I am no dogtor, but here is what I do know about pig ears. They are downright delicious. But also, they have a very high fat content, which makes them maybe not the best treat for every day. Mama and I don’t know much about whether they are treated with icky chemicals (like rawhides are) or anything like that, but the fat can be hard on a dog’s system, turn you into a tele-tubby, and possibly — from what we’ve heard — cause troubles with your pancreas (whatever that is!). If your mama is looking for an alternative treat, tell her to think about hollow bones stuffed with canned dog foods and frozen. These are yummy and nutritious, and your people can reuse the bones over and over again!

XO, Your Foodie Friend the ‘Bug 

I noticed the pups’ beautiful Sirius Republic collars and wanted to purchase one for my very own Honey Bear (Rose). I was wondering which style you prefer and why? I seem to be leaning towards the Limited Slip but wanted to get your opinion. Thank you so much, Jamie

Dear Honey Bear,

What a great question! Tell your mama that she should get not just one beautiful collar, but several. Don’t you need one to match every season at least? And what about holidays? I personally wouldn’t be caught dead without my special patriotic Sirius Republic collar for Texas Independence Day!

As for style, we like the Limited Slip (also called a “Martingale collar”) variety and use it every day for our walks. Here’s what makes it so great: properly fitted, it will tighten around a dog’s neck enough to prevent you from slipping out of it if  you’re startled or just trying to get outta there, but will not tighten so much that it chokes you. Also, it’s a nice flat fabric collar so it doesn’t put any pokey things in your neck. And it’s super stylish to boot! 

At the training center where mama, Chick and I work, we actually require that all dogs come to class in a Martingale collar or a properly fitted harness. That’s how important we think they are!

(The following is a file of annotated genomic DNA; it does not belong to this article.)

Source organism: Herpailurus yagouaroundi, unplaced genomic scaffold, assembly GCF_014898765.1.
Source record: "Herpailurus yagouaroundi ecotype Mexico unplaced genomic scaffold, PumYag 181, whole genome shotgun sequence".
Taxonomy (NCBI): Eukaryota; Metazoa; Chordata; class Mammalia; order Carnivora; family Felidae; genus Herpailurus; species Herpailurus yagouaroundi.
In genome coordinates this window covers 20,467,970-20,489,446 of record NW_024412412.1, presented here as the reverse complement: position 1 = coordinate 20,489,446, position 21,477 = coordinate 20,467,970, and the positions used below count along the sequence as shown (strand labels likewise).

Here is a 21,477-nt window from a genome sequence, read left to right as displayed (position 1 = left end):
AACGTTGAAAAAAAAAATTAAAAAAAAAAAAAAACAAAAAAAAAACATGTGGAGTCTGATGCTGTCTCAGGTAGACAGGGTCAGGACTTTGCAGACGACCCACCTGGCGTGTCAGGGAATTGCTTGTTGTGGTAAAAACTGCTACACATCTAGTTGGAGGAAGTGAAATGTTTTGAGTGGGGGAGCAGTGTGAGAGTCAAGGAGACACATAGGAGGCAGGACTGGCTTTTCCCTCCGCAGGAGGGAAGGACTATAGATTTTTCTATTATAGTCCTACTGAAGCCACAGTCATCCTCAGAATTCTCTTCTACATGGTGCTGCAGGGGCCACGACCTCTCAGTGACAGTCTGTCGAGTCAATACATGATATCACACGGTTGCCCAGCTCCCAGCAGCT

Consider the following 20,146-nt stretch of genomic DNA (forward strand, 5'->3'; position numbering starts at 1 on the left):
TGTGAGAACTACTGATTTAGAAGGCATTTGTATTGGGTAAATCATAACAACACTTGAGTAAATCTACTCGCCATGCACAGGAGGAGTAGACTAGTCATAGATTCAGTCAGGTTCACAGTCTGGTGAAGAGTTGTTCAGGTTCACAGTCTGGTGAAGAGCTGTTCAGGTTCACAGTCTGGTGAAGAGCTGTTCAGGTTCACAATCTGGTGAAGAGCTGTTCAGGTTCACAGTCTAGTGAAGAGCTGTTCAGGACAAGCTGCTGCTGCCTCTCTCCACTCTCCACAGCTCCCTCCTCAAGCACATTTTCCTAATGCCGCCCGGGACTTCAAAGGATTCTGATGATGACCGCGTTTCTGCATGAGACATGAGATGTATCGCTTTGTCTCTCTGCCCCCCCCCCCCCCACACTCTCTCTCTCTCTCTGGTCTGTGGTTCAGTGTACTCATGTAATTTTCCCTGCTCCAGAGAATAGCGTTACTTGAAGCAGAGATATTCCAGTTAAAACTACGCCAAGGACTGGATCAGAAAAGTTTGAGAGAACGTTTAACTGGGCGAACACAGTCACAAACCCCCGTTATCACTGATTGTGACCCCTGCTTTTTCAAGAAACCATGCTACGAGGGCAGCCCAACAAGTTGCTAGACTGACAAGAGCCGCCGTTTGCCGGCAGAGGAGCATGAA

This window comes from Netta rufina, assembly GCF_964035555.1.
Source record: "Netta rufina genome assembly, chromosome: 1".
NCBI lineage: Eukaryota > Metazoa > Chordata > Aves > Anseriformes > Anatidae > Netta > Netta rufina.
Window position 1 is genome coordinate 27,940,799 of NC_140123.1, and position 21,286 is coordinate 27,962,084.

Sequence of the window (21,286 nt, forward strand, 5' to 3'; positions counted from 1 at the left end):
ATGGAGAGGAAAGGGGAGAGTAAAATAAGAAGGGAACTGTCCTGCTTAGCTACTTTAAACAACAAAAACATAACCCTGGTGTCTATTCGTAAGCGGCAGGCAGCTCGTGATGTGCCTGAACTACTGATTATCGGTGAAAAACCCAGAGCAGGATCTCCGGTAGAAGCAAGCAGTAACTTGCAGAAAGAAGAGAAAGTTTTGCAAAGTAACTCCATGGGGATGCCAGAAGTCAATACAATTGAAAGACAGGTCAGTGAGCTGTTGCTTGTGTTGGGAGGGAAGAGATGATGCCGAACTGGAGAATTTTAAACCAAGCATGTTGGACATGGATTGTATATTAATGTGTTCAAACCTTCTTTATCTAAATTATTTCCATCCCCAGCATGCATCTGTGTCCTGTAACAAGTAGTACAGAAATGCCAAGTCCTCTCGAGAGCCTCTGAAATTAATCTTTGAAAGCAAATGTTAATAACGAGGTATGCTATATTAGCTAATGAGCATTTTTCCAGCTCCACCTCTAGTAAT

Let me know if you need help picking out your fabric, width, and size, mmkay?

XO, Doodlebug the Fashionista

Deer Doodlebug, What is you thinks ’bout dogs wearin’ stuff like glasses and ties and swetters and stuff? I don’t likes it, but it looks like you do. Da hoomins likes it, so can you helps me tell dem dat I would preffers to be nekkid? Kisses and butt sniffs, Mushroom

Dear ‘Shroom,

You not liking to wear glasses and ties and sweaters just means that your person didn’t introduce them right! Whenever our mama surprises us with a new outfit or accessory, she lets us meet it very slowly. We have a long courtship involving some coyness, lots of sniffing, and many treats. Before you know it, we’re fast friends!  But I guess not every dog has to like dressing up — what makes us most special is that we’re all different, right?

XO, Your Clothes Horse Bug

Well that’s all the space we have for this week, friends. My brains hurt from using all of their clevers! If I didn’t get to your question this week, I will do my best to get to it next week. If it’s about a behavioral problem though, all I can do is try to help your person find a good trainer, which is better than my advices anyway.

Please keep the questions coming by pee-mail at info [at] loveandaleash [dot] com. I can’t wait for your correspondences!

XO, Doodlebug the Very Clever Dog

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32 responses